Oddly enough, a similar reasoning goes for conceal and carry laws for firearms. It would make sense that we should defend ourselves, and self-defense is a God-given right every human has, so why not?

Because public safety isn’t a personal issue, it needs to be governed. The principles of conceal and carry are correct: I should be able to defend myself and those around me from threats. But the conclusion that we have to do it ourselves is not. Americans can’t take an issue like self-defense into their own hands, otherwise it becomes entirely subjective. Once I consider myself justified in having a weapon on me at all times, then comes the ultimate question: when do I whip out the heat I’m packing?

If each person decides for his or herself which situation warrants pointing his or her piece, then where are the standards? Therein lays the gray matter of this argument. If diversity legislation has taught us anything, it’s been that everyone comes from a different background, and we all have a different set of morals. Most of the people reading this newspaper are probably trustworthy with a firearm, but am I? How do you know?

You don’t, and that’s the point. The odds of conceal and carry laws encouraging more violence or a great, Dirty Harry-like shootout in Milwaukee are pretty slim. There’s even a chance that crime may dip temporarily, as it did in Florida when conceal and carry laws were first passed. Quite possibly, the opposition may be right and conceal and carry laws may make Wisconsin a safer place. At least for now.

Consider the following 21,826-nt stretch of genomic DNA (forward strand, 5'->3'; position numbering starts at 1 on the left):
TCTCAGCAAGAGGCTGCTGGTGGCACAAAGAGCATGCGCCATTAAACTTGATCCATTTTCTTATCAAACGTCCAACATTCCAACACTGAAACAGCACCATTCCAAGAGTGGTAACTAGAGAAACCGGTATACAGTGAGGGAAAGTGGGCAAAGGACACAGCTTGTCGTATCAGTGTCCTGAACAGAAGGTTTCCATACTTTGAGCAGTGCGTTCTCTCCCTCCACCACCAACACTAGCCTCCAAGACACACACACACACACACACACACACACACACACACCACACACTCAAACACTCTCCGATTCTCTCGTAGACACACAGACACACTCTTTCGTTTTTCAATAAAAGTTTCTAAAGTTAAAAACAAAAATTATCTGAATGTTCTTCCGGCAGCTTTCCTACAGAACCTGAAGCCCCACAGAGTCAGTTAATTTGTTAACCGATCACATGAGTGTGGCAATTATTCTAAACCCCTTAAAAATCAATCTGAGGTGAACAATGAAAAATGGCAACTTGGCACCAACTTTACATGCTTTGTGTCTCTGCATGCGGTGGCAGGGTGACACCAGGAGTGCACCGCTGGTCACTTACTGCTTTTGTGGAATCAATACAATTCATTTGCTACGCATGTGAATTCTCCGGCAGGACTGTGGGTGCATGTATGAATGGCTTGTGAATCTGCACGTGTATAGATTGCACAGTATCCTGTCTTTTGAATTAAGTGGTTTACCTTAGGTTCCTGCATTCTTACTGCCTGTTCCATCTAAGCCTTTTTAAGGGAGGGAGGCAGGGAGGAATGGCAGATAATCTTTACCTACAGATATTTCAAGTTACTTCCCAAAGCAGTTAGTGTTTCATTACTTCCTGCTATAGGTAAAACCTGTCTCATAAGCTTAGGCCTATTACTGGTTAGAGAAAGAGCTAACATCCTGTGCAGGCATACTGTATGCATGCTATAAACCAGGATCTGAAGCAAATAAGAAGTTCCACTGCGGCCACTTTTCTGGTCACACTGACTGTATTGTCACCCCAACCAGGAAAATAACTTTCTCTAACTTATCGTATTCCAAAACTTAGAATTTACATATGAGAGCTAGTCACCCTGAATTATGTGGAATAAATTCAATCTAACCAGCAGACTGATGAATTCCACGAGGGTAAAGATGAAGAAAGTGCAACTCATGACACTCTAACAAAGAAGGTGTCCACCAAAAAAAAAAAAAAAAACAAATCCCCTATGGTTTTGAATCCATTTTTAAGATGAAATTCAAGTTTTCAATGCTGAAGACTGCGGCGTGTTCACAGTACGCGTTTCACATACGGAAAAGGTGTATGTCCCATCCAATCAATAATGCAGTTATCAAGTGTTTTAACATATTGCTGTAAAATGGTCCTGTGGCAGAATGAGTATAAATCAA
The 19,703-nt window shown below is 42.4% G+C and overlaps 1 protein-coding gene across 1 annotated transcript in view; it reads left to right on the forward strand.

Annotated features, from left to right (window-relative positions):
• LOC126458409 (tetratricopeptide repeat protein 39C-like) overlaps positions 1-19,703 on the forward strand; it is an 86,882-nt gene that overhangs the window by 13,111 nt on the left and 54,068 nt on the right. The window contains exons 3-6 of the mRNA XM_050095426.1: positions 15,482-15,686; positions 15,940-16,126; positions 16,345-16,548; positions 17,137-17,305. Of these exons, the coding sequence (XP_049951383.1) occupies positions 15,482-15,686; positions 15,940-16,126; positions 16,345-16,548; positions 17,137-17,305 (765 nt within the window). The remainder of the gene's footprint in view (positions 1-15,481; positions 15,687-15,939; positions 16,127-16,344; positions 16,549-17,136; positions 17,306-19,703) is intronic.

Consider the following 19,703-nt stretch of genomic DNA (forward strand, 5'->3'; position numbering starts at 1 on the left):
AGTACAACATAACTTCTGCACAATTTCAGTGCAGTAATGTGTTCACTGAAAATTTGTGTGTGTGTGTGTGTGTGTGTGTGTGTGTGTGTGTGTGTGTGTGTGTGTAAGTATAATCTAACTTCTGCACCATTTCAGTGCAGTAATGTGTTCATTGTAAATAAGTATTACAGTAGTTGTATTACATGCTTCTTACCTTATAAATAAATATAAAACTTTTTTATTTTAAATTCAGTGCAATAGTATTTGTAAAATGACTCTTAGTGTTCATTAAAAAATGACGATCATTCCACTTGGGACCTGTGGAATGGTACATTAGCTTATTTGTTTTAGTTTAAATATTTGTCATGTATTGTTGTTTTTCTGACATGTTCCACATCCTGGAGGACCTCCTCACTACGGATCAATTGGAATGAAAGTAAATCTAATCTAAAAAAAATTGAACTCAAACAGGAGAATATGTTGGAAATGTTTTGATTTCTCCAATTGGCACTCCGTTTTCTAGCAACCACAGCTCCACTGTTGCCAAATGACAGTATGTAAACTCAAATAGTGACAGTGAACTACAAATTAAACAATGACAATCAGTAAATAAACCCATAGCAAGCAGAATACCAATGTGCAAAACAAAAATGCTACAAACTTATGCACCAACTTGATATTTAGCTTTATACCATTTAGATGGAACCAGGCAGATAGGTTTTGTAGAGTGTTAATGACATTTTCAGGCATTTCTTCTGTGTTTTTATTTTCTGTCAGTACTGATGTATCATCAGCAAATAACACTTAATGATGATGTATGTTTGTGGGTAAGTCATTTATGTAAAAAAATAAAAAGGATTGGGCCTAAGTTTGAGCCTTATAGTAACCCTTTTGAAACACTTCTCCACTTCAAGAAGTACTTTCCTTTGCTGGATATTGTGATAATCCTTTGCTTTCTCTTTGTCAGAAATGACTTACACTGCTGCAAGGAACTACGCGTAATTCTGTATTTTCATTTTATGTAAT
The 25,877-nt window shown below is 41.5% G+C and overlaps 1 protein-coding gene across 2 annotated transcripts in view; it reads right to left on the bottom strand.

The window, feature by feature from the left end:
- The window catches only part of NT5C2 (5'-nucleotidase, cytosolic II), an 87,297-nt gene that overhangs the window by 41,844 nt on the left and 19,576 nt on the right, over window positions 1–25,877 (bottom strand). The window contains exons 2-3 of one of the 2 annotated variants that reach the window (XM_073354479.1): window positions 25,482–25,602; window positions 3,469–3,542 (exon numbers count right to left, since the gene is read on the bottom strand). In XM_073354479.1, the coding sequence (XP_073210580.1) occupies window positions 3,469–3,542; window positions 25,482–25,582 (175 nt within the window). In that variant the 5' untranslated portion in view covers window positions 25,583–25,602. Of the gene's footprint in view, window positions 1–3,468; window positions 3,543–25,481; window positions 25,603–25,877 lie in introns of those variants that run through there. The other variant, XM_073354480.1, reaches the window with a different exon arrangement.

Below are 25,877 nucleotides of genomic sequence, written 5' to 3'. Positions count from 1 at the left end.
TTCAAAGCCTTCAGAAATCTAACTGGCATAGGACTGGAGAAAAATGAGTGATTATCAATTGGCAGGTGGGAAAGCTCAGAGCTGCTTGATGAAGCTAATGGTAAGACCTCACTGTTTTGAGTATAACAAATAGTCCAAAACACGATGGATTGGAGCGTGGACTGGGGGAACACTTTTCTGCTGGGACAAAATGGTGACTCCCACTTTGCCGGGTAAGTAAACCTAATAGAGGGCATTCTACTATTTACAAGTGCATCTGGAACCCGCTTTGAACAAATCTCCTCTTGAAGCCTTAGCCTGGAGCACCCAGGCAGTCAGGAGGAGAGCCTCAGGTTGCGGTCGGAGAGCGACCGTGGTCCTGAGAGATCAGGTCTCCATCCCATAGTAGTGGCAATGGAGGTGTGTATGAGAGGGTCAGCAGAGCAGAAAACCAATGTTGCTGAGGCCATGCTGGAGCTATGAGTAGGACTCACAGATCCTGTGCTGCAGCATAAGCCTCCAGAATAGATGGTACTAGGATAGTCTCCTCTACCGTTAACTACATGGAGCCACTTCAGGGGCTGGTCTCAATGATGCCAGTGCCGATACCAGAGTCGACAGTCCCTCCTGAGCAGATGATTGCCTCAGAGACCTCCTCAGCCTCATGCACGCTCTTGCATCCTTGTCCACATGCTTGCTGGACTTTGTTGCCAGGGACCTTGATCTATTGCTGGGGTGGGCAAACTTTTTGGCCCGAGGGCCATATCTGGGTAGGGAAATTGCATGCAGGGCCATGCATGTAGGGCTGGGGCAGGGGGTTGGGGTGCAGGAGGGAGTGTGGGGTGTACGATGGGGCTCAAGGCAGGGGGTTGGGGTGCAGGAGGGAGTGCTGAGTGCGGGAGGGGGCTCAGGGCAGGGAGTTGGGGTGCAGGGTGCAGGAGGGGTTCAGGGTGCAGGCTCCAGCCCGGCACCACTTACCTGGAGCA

But that wouldn’t change the fact that we would all be at the mercy of individual justice. Handing citizens guns for their own protection is like giving them a gavel, and I am not going to hand my right to justice over to a bunch of Packer Fans. Guns empower people; when you hand someone a gun, you’re giving them a weapon that was designed to kill. You’re giving them power over other human lives. It is the role of the government to determine and deal out justice, not the individual. Courts decide the law and what is just, police enforce it and that keeps justice objective.

Without objective justice, we’re placing our rights, our privileges and our lives in the hands of other citizens – citizens packing heat. Police lose their purpose when we reach that point, and we begin to place this country on a system of vigilante justice. As much as I’d like to have a Thompson around for my own protection, in the end it really doesn’t make any sense when I already live in a country with laws and a police force to protect me. In The Green Berets, the Duke’s last movie, “due process is a bullet.” But as for me and shooting my Thompson, I think I’ll have to wait.

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Tax holiday: student’s dream

Posted on 30 August 2006 by Nathan Sawtelle

Student’s dream: The proposed “tax holiday” by Wisconsin Republican gubernatorial candidate Mark Green would be of the greatest use to college students, who by far spend the most money on their educational supplies without benefits to their disposable income. The proposal would exempt textbooks, writing supplies, technological aides and other instructive necessities in order to support the educational desires of students and tax payers without concern that this source of funding ” the tax-exempt savings ” would be otherwise directed to noneducational expenses.

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Tax holiday: flawed tax code

Posted on 30 August 2006 by Sarah Cotton

Flawed tax code: Wisconsin gubernatorial candidate Mark Green has proposed a three-day “tax holiday” the first weekend of August as part of his platform. The plan would allow sales taxes to be excused on purchases of school supply items under $50, clothing items under $100 and computers less than $1,500. The chief purpose of the plan is to give Wisconsin families a break during the expensive back-to-school season.